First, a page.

On April 27, 1983, a young composer over six feet tall leaned over nicely to a woman audience member of an advanced age who had come, he thought, to congratulate him after the premiere of his first major orchestral work. The lady asked him a question and, taken by a sudden rage, tried to strike him several times with her handbag. She found it unacceptable that tax dollars had been used -- the work that had just been performed, Tre Scalini, was a commission from Radio France -- to produce such cacophony. The tall man is named Pascal Dusapin and the scene unfolded in the Théâtre des Champs-Elysées, in Paris.It happened to Stravinsky a second time, in 1945, when student composers, from the class of Olivier Messiaen, booed and blew bicycle whistles after his Four Norwegian Moods because it was too neoclassical in style. Messiaen himself had two confrontations, after he performed in the French premiere of the first book of Boulez's Structures pour deux pianos, in 1952, and again at the French premiere of his own Chronochromie in 1962. After Rite, the best-known incident is probably the violent scene after the premiere of Edgar Varèse's Déserts in 1954. One newspaper review concluded that "M. Varèse should be summarily shot: he is the Dominici of music." The reference is to the infamous murder of an English tourist that year, for which a French farmer was condemned to the guillotine.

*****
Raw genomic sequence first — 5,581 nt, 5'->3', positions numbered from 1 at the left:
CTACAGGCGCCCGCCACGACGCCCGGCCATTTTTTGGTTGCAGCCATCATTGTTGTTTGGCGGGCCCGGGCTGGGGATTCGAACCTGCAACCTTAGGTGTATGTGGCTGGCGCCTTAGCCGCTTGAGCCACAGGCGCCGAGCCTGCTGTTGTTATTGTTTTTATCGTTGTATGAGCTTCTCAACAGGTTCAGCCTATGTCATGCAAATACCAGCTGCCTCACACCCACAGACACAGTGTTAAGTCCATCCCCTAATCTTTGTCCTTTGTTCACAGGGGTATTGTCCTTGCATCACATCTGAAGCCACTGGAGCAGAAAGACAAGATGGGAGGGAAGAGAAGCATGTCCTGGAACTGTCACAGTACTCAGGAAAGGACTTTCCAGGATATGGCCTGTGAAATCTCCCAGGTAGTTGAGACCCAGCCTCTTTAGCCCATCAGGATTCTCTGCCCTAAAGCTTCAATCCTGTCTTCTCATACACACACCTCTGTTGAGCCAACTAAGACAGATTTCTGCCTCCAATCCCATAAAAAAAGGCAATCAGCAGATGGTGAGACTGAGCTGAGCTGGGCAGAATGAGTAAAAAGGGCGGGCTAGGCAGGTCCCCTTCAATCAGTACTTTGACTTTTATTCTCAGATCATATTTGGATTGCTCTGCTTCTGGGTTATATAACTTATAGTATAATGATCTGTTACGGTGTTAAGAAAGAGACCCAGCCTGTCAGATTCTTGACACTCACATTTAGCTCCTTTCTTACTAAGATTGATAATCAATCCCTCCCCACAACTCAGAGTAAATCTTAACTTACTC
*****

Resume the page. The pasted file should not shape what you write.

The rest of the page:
Seventy years earlier, almost to the month, another composer, Igor Stravinsky, was nearly assaulted, in the same place, by an enraged crowd. Does the famous hall on the Avenue Montaigne, which is celebrating its centenary, contain a micro-climate capable of driving the public to acts of violence? One might believe it when rereading its history looking for scandals.
Pan Tadeusz Museum
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